13. 13.  Premature physeal closure  With central arrests:  Round head  Short neck  Troch overgrowth  With lateral arrest:  Femoral head tilted Laterally  Elongation of medial neck  Overgrowth of troch
  14. 14.  Morphological changes in acetabulum in perthes described by BENJAMIN JOSEPH (JBJS 1989)  Osteoporosis of acetabular roof  Irregularity of contour  Premature fusion of triradiate cartilage ( bicomparmentalisation)  Hypertrophy of articular cartilage & changes in dimension
  15. 15. On plain xray - bicompartmental acetabulum appears to be composed of 2 arc partly overlapping each other – interpreted as the subluxated femoral head articulating only with the lateral half of the acetabulum moulding it into 2 compartments
  16. 16. Whom should we treat actively??  Extent of disease  Stage of disease  Head at risk signs  Age
  17. 17. Extent of disease  Catterall  Salter & thompson  Herring  Elizabeth
  18. 18. Catterall classification  Catterall Group I: Involvement only of the anterior epiphysis (therefore seen only on the frog lateral film)  Catterall Group II: Central segment fragmentation and collapse. However the lateral rim is intact and thus protects the central involved area.  Catterall Group III: The lateral head is also involved or fragmented and only the medial portion is spared. The loss of lateral support worsens the prognosis.  Catterall Group IV: The entire head is involved.  Catterall's classification has a significant inter and intra observer error.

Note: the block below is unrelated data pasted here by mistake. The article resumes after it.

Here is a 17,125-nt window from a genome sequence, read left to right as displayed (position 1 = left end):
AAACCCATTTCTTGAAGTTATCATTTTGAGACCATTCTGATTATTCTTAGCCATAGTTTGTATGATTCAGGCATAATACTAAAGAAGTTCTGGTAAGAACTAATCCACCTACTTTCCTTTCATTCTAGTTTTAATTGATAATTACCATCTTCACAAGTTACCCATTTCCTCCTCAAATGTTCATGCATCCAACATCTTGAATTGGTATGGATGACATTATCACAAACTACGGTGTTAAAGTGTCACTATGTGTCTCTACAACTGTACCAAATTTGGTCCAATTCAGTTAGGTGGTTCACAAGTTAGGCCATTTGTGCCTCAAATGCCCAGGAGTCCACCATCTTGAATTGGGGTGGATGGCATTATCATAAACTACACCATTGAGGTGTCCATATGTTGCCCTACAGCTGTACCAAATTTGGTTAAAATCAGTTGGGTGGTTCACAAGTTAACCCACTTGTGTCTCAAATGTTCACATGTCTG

19. 19. Catterall:  I – anterior epiphysis  II – up to 50% with collapse  III – only small posterior portion not involved  IV – whole head involvement
  20. 20. Catterall I:
  21. 21. Catterall II:
  22. 22. Catterall III:
  23. 23. Catterall IV:
  24. 24. Catterall classification  Groups I and II had a good prognosis (in 90%) and required no intervention.  Groups III and IV had a poor prognosis (in 90 %) and required treatment.
  25. 25. Salter and Thompson Classification  Salter and Thompson recognized that Catterall's first two groups and second two groups were distinct and therefore proposed a two part classification.  Salter & Thompson Group A: Less than 1/2 head involved.  Salter & Thompson Group B: More than 1/2 head involved.  Again the main difference between these two groups is the integrity of the lateral pillar.
  26. 26.  extent of the fracture (line) is less than 50% of the superior dome of the femoral head › good results can be expected.
  27. 27.  Extent of the fracture is more than 50% of the dome, › fair or poor results can be expected
  28. 28. Stulberg classification
  29. 29. (Herring) Lateral Pillar Classification  Lateral Pillar Group A: There is no loss in height of the lateral 1/3 of the head and minimal density change. Fragmentation occurs in the central segment of the head.  Lateral Pillar Group B: There is lucency and loss of height in the lateral pillar but not more that 50% of the original (contralateral) pillar height. there may be some lateral extrusion of the head.  Lateral Pillar Group C: There is greater than 50% loss in the height of the lateral pillar. The lateral pillar is lower than the central segment early on.
  30. 30. Herring A:
  31. 31. Herring B: Herring C: And now there is “B/C Border” since the ability to differentiate B / C proved elusive
  32. 32. JBJS .
  33. 33. Conclusion of article : Lays importance on the structural integrity of superolateral – the principal load bearing part of the head  “Outcome relates strongly to the integrity of the lateral pillar”